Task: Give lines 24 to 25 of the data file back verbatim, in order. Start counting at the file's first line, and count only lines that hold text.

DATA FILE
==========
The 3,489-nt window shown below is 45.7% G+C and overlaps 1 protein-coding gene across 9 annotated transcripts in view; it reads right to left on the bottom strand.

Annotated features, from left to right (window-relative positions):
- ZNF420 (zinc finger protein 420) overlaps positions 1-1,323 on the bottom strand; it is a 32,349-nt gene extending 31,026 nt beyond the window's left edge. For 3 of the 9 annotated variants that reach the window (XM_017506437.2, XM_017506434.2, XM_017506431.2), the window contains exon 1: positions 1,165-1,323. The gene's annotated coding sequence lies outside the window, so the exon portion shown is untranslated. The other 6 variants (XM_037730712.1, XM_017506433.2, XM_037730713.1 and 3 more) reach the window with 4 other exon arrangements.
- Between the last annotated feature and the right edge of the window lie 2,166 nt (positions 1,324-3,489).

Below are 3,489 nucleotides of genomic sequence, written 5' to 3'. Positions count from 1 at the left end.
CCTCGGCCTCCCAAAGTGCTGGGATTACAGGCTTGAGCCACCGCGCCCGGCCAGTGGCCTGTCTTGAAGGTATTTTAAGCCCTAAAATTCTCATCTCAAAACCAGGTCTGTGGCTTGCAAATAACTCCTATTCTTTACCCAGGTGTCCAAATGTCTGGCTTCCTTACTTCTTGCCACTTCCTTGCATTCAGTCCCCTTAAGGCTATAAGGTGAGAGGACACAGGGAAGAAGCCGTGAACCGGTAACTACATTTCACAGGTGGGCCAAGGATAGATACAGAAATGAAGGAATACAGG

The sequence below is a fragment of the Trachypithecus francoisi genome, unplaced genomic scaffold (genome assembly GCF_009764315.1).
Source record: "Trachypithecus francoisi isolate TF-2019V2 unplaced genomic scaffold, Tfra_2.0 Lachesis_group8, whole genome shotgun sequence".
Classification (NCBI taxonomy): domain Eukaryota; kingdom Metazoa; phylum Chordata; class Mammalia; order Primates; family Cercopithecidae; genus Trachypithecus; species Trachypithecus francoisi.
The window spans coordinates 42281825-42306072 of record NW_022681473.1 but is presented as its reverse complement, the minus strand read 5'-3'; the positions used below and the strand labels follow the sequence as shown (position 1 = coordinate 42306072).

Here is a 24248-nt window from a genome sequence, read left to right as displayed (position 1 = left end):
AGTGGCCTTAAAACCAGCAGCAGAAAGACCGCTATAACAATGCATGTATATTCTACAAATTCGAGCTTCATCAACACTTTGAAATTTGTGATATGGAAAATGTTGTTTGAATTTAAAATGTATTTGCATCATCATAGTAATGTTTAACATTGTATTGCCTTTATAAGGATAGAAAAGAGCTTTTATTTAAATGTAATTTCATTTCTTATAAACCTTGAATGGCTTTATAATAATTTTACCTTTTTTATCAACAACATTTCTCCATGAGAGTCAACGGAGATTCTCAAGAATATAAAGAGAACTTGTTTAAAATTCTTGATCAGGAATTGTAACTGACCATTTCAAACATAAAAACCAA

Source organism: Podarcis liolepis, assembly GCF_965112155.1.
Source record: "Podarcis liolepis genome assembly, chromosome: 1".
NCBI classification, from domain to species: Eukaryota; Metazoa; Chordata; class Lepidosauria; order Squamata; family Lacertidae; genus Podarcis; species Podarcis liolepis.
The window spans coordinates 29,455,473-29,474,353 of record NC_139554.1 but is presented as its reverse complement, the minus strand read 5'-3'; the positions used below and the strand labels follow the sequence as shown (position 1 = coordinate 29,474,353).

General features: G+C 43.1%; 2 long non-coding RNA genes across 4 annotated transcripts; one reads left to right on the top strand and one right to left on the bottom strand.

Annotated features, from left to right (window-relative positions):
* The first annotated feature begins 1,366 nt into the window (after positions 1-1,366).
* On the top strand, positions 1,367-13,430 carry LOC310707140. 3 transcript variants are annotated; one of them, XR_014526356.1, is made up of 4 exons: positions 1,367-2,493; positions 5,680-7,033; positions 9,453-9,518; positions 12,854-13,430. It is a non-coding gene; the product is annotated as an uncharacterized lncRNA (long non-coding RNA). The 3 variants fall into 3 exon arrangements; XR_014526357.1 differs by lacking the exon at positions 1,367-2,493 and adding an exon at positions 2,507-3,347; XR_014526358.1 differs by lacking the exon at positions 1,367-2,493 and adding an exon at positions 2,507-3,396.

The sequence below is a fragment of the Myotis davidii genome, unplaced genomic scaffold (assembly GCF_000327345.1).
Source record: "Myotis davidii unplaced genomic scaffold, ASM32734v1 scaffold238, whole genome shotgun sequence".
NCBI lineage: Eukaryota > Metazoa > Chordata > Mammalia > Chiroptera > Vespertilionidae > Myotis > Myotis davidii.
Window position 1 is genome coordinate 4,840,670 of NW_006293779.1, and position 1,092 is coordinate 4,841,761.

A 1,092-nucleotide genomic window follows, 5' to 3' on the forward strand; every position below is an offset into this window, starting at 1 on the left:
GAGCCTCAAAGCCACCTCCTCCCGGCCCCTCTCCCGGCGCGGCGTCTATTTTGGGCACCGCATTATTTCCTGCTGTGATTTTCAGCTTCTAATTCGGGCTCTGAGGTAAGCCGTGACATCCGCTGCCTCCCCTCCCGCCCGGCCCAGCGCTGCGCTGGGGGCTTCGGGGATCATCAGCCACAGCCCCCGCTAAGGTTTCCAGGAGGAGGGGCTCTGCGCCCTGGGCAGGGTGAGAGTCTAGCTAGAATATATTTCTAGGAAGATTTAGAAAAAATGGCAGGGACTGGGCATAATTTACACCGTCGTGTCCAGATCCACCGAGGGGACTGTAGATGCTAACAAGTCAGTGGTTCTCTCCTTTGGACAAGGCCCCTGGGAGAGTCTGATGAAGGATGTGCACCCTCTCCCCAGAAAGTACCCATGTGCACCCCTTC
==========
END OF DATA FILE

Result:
Window position 1 is genome coordinate 4,840,670 of NW_006293779.1, and position 1,092 is coordinate 4,841,761.

A 1,092-nucleotide genomic window follows, 5' to 3' on the forward strand; every position below is an offset into this window, starting at 1 on the left: